Using his charm and tricks as his weapons he built a 20-year-career as a striker despite the fact that he never scored a single goal. His name? Carlos Henrique Kaiser.
Like most other kids in Brazil, Carlos Henrique, wanted to be a football player. He was born into a relatively poor family and dreamt of a more comfortable life.
In his early years he was actually quite good and he was picked up by Mexican football club Puebla, at the age of 16.
In the early 80′s, he made friends with some of Brazil’s most famous players: Romario, Edmundo, Ricardo Rocha, Renato Gaúcho, Branco etc.
Whenever they signed a new contract, they would convince their club to give the ‘talented’ Kaiser a three month trial contract. Immediately after signing his deal, Kaiser would confess that he needed a couple of weeks to get fit.
And when he did join the training sessions, he would drop to the ground at the first opportunity, clutching his hamstring.
With none of today’s medical equipment available during those times, the club had no option but to believe his story, allowing him to spend more time on the treatment table while getting paid by the club.
He became attached to the lifestyle of the footballer, partying and womanising were his true vocations. And for all those moments he needed a money.
While ‘injured’ he worked to make himself popular with his teammates. “In those days players were not allowed to leave the hotel before a match“, said Kaiser. “So several days before they would arrive in the hotel, I would rent a few rooms and hire women to stay there. So now when the players arrived, they didn’t even have to leave the hotel to meet women.“
While at Botafogo in the early 90′s, Kaiser ofted carried around an early, and huge, mobile phone. He used it to hold extensive telephone conversations in English with, apparently, interested clubs from foreign countries. It was easy to fool his fellow players, since none of them spoke Engish. But the team doctor did. He quickly realized that Kaiser’s English didn’t make any sense. One day while the con-man was taking a shower, the doctor went to check out Kaiser’s phone – and discovered it was a toy phone.
Thus began his journey as a footballer who travelled from club to club, conning sides into buying him and keeping him on their books while he used his status as a footballer to score off the field with women.
After such incidents, Kaiser simply moved to another club, where he would repeat his successful formula. Aside from Botafogo, he had “played” at several other major Brazilian clubs: Flamengo, Vasco, Palmeiras and Fluminense.
Former Brazil international Ricardo Rocha:”This guy is the greatest liar in football.”
While under contract for another Brazilian club – Bangu – and still ‘working on his fitness’, Kaiser faced an unwelcome surprise. He was included in the squad. “The coach assured me I would only sit on the bench. But the team was losing and the coach suddenly told me to warm up.” Entering the field would expose his lack of ability. He had to do something. Quick.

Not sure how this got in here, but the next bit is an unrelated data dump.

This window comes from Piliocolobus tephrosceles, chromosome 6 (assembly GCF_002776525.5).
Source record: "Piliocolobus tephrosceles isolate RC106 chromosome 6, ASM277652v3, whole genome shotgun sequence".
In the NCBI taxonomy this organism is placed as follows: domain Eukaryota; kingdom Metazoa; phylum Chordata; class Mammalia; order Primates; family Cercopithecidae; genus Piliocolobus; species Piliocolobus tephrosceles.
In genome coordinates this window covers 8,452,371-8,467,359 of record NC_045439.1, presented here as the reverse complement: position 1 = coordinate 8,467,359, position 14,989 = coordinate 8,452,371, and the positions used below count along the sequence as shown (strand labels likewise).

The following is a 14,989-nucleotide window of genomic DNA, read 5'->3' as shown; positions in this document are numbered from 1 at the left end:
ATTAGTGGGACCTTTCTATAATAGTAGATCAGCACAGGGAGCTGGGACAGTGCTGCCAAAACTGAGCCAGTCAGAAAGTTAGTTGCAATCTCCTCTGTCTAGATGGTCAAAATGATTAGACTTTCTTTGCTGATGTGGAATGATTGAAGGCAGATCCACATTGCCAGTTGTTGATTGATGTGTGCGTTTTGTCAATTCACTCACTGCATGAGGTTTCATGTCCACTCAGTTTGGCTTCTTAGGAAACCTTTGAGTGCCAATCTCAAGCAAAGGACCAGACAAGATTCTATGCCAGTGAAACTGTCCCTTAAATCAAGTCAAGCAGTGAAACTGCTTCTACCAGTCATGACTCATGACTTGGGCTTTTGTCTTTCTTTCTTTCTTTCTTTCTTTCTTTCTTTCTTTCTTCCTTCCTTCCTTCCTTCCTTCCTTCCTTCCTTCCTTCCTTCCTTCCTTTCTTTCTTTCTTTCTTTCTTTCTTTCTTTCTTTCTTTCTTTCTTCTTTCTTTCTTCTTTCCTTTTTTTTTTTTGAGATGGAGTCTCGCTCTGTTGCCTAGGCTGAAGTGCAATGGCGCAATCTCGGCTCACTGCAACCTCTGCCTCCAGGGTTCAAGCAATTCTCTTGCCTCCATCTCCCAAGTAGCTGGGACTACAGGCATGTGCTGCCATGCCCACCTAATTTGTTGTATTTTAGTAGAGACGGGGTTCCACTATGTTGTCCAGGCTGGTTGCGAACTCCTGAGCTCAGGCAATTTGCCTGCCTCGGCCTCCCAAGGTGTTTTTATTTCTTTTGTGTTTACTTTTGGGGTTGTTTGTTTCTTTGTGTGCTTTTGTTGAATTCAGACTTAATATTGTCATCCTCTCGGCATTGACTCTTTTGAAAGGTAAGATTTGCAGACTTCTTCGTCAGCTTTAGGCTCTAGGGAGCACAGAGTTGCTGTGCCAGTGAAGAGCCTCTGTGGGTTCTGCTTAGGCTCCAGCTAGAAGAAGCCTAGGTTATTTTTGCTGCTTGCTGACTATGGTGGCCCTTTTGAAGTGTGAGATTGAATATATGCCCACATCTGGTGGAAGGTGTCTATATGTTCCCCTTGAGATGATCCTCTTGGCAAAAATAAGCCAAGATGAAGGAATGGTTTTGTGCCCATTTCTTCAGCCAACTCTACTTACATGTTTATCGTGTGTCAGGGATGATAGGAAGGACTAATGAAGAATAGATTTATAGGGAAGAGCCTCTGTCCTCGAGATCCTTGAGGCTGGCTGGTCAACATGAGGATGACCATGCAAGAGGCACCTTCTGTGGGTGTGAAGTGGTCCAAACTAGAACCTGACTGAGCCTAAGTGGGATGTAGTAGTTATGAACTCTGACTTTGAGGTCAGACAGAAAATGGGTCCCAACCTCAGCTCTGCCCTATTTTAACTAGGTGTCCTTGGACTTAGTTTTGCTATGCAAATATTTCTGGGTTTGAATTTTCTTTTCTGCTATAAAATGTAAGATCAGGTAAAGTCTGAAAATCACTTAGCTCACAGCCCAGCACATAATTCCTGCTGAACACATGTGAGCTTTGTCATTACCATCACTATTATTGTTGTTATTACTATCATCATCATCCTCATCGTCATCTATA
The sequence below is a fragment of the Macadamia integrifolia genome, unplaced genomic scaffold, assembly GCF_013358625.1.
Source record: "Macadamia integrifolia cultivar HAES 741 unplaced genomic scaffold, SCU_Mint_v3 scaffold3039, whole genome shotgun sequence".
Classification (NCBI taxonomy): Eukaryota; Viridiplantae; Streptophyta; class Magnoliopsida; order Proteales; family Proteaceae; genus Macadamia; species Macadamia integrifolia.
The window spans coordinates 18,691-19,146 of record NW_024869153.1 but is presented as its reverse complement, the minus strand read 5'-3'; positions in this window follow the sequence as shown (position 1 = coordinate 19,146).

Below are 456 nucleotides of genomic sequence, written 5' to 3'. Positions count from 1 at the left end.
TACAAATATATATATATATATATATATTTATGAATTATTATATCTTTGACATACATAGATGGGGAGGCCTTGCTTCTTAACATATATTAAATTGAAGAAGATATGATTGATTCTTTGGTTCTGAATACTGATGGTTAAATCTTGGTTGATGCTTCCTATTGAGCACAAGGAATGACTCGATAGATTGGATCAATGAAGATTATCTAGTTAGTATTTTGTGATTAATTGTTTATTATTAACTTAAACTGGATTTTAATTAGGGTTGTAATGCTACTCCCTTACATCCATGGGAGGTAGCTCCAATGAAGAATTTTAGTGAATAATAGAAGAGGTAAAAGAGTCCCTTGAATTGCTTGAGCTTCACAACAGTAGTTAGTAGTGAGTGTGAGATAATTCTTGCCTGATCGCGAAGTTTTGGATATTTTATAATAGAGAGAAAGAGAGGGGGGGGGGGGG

“I noticed that the fans were insulting their own teamś players. So I climbed into the fence and launched verbal assaults against the fans.” Kaiser received a red card. Club president Castor de Andrade was furious and demanded an explanation. Kaiser knew what to say.
“Before you say anything, listen. God gave me a father, who passed away. But he gave me another“, pointing to De Adrade. “And I’ll never allow anyone to say my father is a thief. But the fans were saying exactly that. That’s why I intervened.”
De Andrade awarded Kaiser with a six-month extension.
A few years later, Kaiser pushed his luck even further. Seeing how all the big Brazilian football stars were making their move to Europe, Kaiser decided he couldn’t stay behind and signed for French club Gazelec Ajaccio. There he faced his biggest challenge yet during his first training session. Hundreds of fans had arrived to witness the undoubtedly wonderful skills of their new Brazilian star.
Kaiser didn’t want to disappoint them, so pulling his old trick – collapsing into agony after his first touch of the ball – wasn’t an option. Instead, to the delight of the fans, he started kicking balls into the crowd. And continued doing so, until there were no balls left. The coach had no other choice than doing 90 minutes of physical exercise, which Kaiser actually excelled at.
Ultimately, he stayed several years at Ajaccio, which featured in France’s Ligue 2, managing twenty short substitute performances. He finally returned to Rio and ended his impressive career, during which the fabled striker had scored zero goals.
Carlos Henrique Kaiser – the Brazilian man who “wanted to be a footballer without having to play football.”
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